the wide extent of the northern realms ruled by the monarch whom they
even yet regarded only as a tributary of their own vassal the Khan of
the Tartars, and scarcely deigned to admit on equal terms to diplomatic
intercourse.

Though the truce for twenty years, concluded between the Porte and the
Empire after the defeat of Ahmed-Kiuprili at St Gotthard in 1564, had
not yet expired by nearly three years, the political aspect of Hungary
left little doubt that the resumption of hostilities would not be so
long delayed. To understand more clearly the extraordinary complication
of interests of which this country was now the scene, it will, however,
be necessary to take a retrospective glance at its history during the
seventeenth century, after the treaty of Komorn with the Porte, in 1606,
had terminated for the time the warfare of which it had almost
constantly been the theatre since the occupation of Buda by Soliman the
Magnificent in 1541, ad had, in some measure, defined the boundaries of
the two great powers between which it was divided. The Emperors of the
House of Hapsburg, indeed, styled themselves Kings of Hungary, and Diets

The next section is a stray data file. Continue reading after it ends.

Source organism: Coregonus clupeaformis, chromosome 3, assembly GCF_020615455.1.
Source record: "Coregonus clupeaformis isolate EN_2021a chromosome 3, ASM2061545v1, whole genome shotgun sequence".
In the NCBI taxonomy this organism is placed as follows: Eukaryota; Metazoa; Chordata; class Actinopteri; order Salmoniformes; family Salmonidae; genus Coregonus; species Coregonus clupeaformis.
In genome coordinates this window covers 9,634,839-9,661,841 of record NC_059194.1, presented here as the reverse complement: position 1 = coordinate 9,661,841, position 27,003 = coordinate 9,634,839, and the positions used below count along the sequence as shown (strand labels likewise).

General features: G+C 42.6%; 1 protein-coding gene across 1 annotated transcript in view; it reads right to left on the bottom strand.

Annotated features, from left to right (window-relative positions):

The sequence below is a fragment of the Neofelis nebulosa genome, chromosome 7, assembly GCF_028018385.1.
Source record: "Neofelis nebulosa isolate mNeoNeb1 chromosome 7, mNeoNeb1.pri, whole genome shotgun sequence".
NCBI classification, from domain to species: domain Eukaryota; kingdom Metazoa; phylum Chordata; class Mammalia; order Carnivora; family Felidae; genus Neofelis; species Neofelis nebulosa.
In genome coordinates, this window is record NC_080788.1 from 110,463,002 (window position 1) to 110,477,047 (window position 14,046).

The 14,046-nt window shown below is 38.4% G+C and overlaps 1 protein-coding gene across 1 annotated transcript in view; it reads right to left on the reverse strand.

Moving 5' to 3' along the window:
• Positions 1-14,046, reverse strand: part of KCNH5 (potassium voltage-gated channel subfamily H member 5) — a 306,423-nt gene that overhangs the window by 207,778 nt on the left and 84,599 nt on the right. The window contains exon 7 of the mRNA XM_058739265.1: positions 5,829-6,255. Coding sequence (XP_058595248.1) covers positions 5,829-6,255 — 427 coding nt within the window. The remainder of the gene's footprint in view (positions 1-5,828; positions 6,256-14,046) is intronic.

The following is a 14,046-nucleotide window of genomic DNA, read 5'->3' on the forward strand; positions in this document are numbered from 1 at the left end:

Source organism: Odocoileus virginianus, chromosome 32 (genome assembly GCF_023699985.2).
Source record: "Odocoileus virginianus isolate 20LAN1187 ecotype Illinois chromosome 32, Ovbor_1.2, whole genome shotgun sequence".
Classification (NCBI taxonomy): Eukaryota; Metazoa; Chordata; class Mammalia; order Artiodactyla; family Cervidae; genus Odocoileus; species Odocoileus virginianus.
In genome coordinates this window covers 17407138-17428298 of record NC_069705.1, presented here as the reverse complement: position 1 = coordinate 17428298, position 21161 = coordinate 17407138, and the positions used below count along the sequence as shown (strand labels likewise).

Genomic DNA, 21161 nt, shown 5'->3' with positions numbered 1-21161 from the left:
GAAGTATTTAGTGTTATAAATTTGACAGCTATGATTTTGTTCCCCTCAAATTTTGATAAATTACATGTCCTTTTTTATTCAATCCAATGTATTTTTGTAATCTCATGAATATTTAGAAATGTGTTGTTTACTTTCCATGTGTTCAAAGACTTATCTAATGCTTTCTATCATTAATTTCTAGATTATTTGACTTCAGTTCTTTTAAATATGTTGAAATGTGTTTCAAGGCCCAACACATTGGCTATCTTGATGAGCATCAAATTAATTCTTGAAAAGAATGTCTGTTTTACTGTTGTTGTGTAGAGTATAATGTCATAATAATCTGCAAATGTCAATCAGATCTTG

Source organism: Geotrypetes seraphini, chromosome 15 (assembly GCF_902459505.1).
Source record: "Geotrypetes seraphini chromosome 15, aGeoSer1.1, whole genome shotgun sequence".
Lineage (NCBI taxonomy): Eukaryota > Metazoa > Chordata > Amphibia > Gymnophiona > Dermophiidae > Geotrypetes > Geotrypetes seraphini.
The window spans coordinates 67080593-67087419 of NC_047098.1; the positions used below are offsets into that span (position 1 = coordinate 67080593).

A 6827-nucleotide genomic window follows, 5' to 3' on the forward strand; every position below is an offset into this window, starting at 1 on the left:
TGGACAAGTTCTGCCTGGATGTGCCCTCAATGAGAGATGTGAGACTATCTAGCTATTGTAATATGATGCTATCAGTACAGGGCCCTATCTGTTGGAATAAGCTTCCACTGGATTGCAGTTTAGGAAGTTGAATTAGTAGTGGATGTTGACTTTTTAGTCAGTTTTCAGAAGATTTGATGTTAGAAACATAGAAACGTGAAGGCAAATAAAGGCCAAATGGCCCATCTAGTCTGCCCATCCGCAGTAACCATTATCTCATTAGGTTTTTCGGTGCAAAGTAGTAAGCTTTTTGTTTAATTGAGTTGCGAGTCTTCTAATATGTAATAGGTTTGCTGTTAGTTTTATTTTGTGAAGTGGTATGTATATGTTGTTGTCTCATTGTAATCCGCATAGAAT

were held in their name at Presburg; but the territory actually under
their sway amounted to less than a third of the ancient kingdom,
comprehending only the northern and western districts; while all the
central portion of Hungary Proper, as far as Agria on the north, and the
Raab and the Balaton Lake on the west, was united to the Ottoman Empire,
and formed the pashaliks of Buda and Temeswar, which were regularly
divided into sandjaks and districts, with their due quota of spahis and
timariots, who had been drawn from the Moslem provinces of Turkey, and
held grants of land by tenure of military service. The principality of
Transylvania, (called _Erdel_ by the Turks,) which had been erected by
Soliman in favour of the son of John Zapolya, comprehended nearly
one-fourth of Hungary, and (though its suzerainté was claimed by Austria
in virtue of a reversionary settlement executed by that prince shortly
before his death,) was generally, in effect, dependent on, and tributary
to the Porte, from which its princes, elected by the Diet at
Klaucenburg, received confirmation and investiture, like the waiwodes of
the neighbouring provinces of Moldavia and Wallachia. During the
interval between the death of John Sigismond Zapolya in 1571, and the
election of Michael Abaffi in 1661, not fewer than thirteen princes,
besides nearly as many ephemeral pretenders, had occupied the throne;
and, though at one time the family of Batthori, and, subsequently, that
of Racoczy, established a kind of hereditary claim to election, their
tenure was always precarious; and, on more than one occasion, the prince